Later this week the country will play host to US President Barack Obama on what will be his first visit to India and, in fact, South Asia. He will be the third serving US president to visit India in a decade. That is significant considering that an equal number of US presidential visits had been spaced out over the first five decades of India’s independence, and also if we keep in mind a single factoid: The US is still the most powerful country in the world, both militarily and economically. The Obama visit should, in the normal course, have bowled us over. However, it has not. It may not be such a bad thing as it tamps down expectations, but the context in which this has emerged has the potential to play spoiler.
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Except for the paranoid security arrangements and a visibly upset Pakistani establishment (miffed at having been left out of the presidential itinerary, but content that its sulking enabled it to tap another generous US sop, $2 billion (Rs 8,900 crore today), even though a section of the government continues to abet and foster terror networks), a sense of excitement is missing from the Obama visit.
When Bill Clinton visited the country, India fell in love with him, before and after; this was despite the fact that he was a lame duck president then. Even when George W. Bush, the president everyone loved to loathe, came visiting, there was considerable excitement—the Indian Communists spewed vitriol, forcing a diplomatic slight upon Bush by denying him a joint address to Parliament, while the government was excited about how the relationship was being taken to an entirely new level with the inking of an agreement to take forward Prime Minister Manmohan Singh’s pet project: the Indo-US civilian nuclear deal.
The hazard that pre-set visits pose is that often the context in which they are ordained is never what it actually turns out to be. Not only has the global economy worsened, so have unemployment levels in the US. Faced with plunging personal popularity ahead of a crucial mid-term election and with a wary eye on his own re-election, Obama’s actions have reflected self-preservation.
Hence the decision to retreat from Afghanistan under the guise of an “Af-Pak” policy, steady attacks on outsourcing of US jobs and increasing belligerence on China. All of them, except the last, have contributed to spoiling the context of the US president’s visit. The setting of a deadline for the withdrawal of US troops from Afghanistan sent out two signals, neither of which would be appreciated by the Indian establishment. One, it signalled that the US was throwing in the towel in a battle that it had initiated nearly 10 years ago. Second, the US withdrawal means that the Taliban and its original co-sponsor, Pakistan’s Inter-Services Intelligence (ISI), were guaranteed a second shot at spreading anarchy in a country ravaged by war for three decades. Worse, it meant that India, which had a tenuous hold in a strategically important country (considering it has the longest border with Pakistan) by funding big-ticket development projects, will, as a consequence of the US action, be inevitably ejected.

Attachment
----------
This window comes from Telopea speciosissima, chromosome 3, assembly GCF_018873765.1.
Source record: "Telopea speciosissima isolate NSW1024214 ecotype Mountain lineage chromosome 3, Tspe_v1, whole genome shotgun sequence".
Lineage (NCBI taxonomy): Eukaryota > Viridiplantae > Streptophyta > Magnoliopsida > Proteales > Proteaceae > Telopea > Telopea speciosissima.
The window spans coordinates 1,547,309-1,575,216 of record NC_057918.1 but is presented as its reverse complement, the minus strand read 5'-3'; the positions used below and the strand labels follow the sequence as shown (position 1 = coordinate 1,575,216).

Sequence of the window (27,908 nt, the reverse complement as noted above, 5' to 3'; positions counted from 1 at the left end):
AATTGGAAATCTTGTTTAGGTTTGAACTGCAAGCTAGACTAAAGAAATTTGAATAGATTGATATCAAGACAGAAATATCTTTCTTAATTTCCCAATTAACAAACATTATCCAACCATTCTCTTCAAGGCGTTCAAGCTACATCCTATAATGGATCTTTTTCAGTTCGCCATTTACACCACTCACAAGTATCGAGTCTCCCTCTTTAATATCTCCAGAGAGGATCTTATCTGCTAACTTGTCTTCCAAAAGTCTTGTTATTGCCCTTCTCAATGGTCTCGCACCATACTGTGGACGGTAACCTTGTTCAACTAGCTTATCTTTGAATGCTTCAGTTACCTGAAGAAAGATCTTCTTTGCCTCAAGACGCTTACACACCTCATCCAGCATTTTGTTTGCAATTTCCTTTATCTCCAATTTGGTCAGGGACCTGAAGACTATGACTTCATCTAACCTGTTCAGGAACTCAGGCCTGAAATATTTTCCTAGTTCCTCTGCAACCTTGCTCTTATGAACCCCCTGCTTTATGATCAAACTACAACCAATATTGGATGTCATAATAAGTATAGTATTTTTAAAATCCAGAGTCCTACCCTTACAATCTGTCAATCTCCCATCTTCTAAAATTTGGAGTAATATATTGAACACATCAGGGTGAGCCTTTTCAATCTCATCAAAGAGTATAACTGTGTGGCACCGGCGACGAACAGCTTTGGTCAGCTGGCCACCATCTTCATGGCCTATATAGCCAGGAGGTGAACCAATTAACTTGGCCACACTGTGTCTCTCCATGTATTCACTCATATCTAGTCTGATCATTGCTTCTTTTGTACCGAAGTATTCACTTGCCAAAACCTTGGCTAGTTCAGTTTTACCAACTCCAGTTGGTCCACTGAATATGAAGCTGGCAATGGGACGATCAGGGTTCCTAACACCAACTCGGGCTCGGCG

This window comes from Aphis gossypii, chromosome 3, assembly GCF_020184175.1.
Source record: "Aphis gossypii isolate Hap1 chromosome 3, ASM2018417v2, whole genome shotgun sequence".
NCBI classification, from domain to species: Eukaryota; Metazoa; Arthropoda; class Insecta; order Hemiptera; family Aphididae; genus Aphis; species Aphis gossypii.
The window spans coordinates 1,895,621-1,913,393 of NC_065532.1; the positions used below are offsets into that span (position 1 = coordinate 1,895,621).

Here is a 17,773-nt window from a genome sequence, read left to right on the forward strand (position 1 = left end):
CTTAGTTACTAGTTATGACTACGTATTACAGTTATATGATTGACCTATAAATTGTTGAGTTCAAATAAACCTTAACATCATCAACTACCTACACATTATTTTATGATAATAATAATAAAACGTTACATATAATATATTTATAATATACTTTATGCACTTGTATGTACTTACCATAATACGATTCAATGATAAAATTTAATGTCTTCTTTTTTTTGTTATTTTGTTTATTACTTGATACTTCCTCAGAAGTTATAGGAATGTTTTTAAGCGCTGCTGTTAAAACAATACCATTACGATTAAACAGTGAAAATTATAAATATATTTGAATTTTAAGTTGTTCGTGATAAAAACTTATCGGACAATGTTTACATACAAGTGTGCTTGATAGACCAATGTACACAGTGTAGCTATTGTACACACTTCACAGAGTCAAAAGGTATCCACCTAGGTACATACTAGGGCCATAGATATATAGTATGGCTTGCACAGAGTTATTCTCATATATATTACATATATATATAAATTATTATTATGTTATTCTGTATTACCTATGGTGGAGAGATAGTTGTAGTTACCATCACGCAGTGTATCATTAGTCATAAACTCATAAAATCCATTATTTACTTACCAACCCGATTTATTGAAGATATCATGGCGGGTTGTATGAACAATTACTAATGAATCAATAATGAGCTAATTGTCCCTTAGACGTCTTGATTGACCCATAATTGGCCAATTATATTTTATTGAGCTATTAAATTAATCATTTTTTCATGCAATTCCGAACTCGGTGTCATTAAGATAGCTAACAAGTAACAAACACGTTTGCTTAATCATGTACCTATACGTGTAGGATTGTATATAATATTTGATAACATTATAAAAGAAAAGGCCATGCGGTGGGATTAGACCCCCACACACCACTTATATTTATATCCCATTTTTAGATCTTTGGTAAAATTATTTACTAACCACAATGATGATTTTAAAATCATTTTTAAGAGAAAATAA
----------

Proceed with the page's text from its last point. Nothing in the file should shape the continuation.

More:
The verbal attacks on outsourcing ahead of the mid-term polls due on Tuesday, 2 November, although addressed at US citizens battling rising unemployment, have also made India uneasy. After all, what kind of friend is Obama if he has to target India’s most iconic export, especially since his predecessor had the courage to stand up against such political attacks. One fallout of this has been on the totalization agreement between the two countries that would have ensured repatriation of social security benefits contributed by Indian workers in the US. At the moment, they forfeit this sum, which some estimate runs into several billion dollars. (Imagine discussing a payout for the very same workforce that allegedly took away American jobs.)
If this was not enough, the handlers on both sides have, by publicly discussing Obama’s schedule, worsened the visit’s context. Now we know that the US President dropped India’s software capital from his itinerary to avoid being “Bangalored” and similarly opted out of Amritsar as he didn’t want his actions mistaken (stemming from the killer combination of blatant ignorance and bias) back home from having to cover his head while entering the Golden Temple.
If there is one common ground between India and the US that is apparent, it is the antipathy towards an increasingly belligerent China. Unfortunately, it is for all the wrong reasons: India’s problems with China are not the same as that of the US.
Over the last month or so, the world has been trying to force a very unlikely match-up between the two Asian adversaries. The upping of the ante in recent weeks by India has only lent this perception greater credibility. So far, India has been wise to step away from any direct confrontation; it is, despite what some sections may claim, just not in China’s league. More importantly, let the West and the US fight their own battles; India’s domestic challenges are too compelling and cannot afford any external distractions.
With expectations at rock bottom, it only follows that the two countries will end up sharing some good news with the rest of the world.
Anil Padmanabhan is a deputy managing editor of Mint and writes every week on the intersection of politics and economics. Comments are welcome at firstname.lastname@example.org